By Patrick Healy, Managing Editor
U.S. Transportation Secretary Pete Buttigieg visited Buffalo last Friday to tout $55 million in federal funds to help cover the Kensington Expressway. As part of the 2021 bipartisan infrastructure law’s “Reconnecting Communities” program, the money will supplement over $1 billion in state funds to turn Route 33 between Dodge and Sidney streets into a six-lane tunnel, with green space above to mimic the formerly tree-lined, pedestrian-friendly Humboldt Parkway.
In the early morning, Buttigieg, local, state and other federal officials met with community members and interest groups for a roundtable discussion about the deleterious effects of the Kensington Expressway on East Buffalo. The officials then migrated to the Buffalo Museum of Science for a press conference.
The science museum briefing began with remarks by Hamlin Park Community and Taxpayer Association President Stephanie Barber Garter, who said she had never seen such unity among federal officials in answering the community’s cries for investment. Garter was joined by about 30 seated members of the Hamlin Park community. In a phrase parroted by the subsequent parade of prominent politicians, Garter called Friday “a great day” for her community.
State officials spoke next. Governor Kathy Hochul, warming up the audience with her trademark “Go Bills,” highlighted her administration's billion-dollar investment in the project. State Assembly Majority Leader Crystal Peoples-Stokes echoed Hochul’s commitment before introducing Congressman Brian Higgins, the first of four federal officials to speak. All praised U.S. Senator Chuck Schumer (D-N.Y.) for his work in securing the federal money for Buffalo.
According to Higgins, Senator Schumer is “one of the most consequential [U.S. Senate] majority leaders in the last century.” U.S. Senator Kirsten Gillibrand (D-N.Y.) said there was “no way” Buffalo would have gotten the federal money without her fellow U.S. Senator from New York.
Schumer, the top-ranking senator in the nation, took credit for the funding and unintentionally echoed Canisius President Steve Stoute’s stock phrase by calling for the Hamlin Park community to “rise up” to take advantage of this opportunity. Schumer declared that “for decades, the 33 stood as a concrete symbol of the city’s racial division,” but now “Buffalo is a model of how America can fix past mistakes.” Summarizing in standard Schumerian rhetoric, the senator said “this is a big win — you’re gonna see more of them in the future.”
U.S. Transportation Secretary Pete Buttigieg, the 2020 presidential candidate whose endorsement of Joe Biden later earned him a spot in the president’s cabinet, capped the conference. After praising Schumer and the other assembled officials as well as President Joe Biden, Buttigieg proclaimed that “infrastructure can divide as surely as it can connect. … No one here today is responsible for creating this situation, but all of us are responsible for doing what we can in our time to repair it.”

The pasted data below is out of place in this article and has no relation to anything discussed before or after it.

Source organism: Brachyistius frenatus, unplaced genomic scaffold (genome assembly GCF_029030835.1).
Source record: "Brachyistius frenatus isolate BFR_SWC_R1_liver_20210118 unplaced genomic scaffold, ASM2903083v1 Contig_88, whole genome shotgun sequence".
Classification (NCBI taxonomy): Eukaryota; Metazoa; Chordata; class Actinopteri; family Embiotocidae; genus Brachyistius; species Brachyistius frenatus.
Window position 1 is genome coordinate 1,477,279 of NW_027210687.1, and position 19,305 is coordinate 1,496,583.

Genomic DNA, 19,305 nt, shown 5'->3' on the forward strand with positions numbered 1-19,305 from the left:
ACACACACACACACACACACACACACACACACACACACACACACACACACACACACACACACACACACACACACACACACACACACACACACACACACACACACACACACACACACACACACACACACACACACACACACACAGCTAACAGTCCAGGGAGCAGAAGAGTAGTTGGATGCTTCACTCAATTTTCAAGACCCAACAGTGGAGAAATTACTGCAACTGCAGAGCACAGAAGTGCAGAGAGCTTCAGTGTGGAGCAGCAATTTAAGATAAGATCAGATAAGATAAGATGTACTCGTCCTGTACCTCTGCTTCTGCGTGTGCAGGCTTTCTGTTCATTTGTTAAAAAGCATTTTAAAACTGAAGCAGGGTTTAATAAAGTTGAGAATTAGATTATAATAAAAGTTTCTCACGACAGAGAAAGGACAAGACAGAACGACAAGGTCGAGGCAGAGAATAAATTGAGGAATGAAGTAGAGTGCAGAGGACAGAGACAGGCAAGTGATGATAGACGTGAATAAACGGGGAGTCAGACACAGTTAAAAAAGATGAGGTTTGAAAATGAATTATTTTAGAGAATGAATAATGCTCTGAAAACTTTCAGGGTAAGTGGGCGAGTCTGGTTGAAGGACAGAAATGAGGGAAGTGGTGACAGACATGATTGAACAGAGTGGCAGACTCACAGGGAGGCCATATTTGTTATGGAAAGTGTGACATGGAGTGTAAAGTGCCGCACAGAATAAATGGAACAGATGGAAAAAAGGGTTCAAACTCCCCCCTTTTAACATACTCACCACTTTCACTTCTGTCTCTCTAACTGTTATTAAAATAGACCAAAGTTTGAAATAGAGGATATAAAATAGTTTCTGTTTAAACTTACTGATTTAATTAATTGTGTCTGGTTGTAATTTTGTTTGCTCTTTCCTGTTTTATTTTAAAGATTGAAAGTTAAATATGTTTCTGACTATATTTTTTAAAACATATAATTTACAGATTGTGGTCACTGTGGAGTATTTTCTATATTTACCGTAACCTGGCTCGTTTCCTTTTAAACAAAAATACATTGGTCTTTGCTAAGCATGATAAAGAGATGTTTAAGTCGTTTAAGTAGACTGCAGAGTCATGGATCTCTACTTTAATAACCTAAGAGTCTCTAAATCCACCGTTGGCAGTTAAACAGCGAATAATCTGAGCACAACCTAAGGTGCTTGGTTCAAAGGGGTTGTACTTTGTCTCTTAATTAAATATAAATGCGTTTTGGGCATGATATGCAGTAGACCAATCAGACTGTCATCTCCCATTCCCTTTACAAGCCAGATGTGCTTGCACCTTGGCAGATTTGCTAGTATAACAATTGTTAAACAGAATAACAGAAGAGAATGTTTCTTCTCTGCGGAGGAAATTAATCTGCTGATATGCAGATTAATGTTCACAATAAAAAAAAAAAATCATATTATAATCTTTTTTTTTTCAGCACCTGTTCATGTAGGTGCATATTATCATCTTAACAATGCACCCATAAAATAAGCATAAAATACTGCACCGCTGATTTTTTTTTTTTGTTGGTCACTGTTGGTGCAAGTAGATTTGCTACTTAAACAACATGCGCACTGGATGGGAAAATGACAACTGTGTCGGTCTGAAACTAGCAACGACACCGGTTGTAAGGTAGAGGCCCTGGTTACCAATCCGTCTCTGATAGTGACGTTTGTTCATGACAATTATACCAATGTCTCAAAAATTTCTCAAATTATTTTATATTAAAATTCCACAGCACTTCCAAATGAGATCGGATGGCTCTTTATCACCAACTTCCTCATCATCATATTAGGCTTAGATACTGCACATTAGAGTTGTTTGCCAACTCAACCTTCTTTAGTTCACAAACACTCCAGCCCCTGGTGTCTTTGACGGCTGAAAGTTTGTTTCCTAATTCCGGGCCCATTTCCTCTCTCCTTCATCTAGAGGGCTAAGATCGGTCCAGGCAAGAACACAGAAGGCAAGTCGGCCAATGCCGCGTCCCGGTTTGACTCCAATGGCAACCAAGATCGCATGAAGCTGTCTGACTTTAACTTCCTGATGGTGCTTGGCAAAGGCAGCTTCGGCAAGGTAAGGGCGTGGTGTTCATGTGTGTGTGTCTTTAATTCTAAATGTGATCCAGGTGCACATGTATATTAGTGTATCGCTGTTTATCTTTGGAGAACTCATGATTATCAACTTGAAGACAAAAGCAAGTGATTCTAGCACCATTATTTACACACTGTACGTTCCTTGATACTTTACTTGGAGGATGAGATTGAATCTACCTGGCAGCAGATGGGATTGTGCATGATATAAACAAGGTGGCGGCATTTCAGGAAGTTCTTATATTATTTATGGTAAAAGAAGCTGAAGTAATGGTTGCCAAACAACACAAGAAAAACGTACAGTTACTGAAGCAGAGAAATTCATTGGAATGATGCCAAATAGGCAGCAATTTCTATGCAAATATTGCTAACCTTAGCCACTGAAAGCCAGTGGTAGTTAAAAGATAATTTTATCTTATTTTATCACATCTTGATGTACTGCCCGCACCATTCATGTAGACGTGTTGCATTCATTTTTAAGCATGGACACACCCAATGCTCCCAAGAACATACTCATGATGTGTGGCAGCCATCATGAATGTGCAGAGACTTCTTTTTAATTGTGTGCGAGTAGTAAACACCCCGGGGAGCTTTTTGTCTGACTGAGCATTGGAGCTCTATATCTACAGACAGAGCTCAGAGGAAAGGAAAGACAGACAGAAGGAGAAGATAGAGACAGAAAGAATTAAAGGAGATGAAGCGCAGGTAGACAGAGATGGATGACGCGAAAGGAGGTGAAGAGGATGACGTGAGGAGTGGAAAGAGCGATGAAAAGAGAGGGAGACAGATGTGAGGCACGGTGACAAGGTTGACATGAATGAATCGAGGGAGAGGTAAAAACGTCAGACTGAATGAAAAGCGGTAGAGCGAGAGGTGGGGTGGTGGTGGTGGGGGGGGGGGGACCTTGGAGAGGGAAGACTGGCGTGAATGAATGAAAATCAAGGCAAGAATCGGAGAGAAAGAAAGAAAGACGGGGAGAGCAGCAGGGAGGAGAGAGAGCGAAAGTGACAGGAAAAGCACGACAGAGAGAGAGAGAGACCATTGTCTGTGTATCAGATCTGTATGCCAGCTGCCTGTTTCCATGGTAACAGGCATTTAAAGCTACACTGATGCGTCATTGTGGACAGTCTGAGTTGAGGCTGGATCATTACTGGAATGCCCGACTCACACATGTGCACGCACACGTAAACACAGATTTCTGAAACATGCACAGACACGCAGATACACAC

The former mayor of South Bend, Indiana, Buttigieg acknowledged Buffalo Mayor Byron Brown and emphasized that the grant to Buffalo is the largest of the 45 grants awarded under the Reconnecting Communities program. Speaking on behalf of the federal government, Buttigieg said, “We are supportive of the state’s efforts, not just with heartfelt words of encouragement but with $55 million.”
While Governor Kathy Hochul exited the conference right after her remarks, other officials stayed to answer questions from reporters.
Buttigieg answered questions about the feasibility of light rail in Buffalo and the safety of Western New Yorkers after recent railroad accidents across the country. Schumer jumped in to add that there is $38 billion in federal money available for investments in light rail, hinting at his next pet project. Buttigieg more cautiously said that “we do have means for communities and states to come to us to share their [light rail] vision” with the federal government. As for the recent accidents, progress was what Buttigieg pledged: “Safety of the rail system has improved dramatically, but we take nothing for granted.”
Speaking to a scrum of reporters afterward, Schumer stood in front of a physical rendering of the plan and went into greater detail about the project’s specifics. The Senate majority leader shot down concerns about potential lawsuits that could stall the plan, which is set to begin in fall 2024. “Money from the state, money from the feds — it’s all there. Sometimes people go to court and sue on a lot of stuff, but they [the federal government] have checked this out pretty good and I don’t think anybody will sue.”
The fifth-term senator also brushed back concerns that the grant could fall though. “I always try to bring the president and the secretary here. Once they come, there’s no turning back.” Though Schumer and other officials departed quickly after the conference, Buttigieg took pictures with random people outside the museum, including with the present scribe, much to the dismay of Buttigieg’s bodyguards and a blocked line of cars.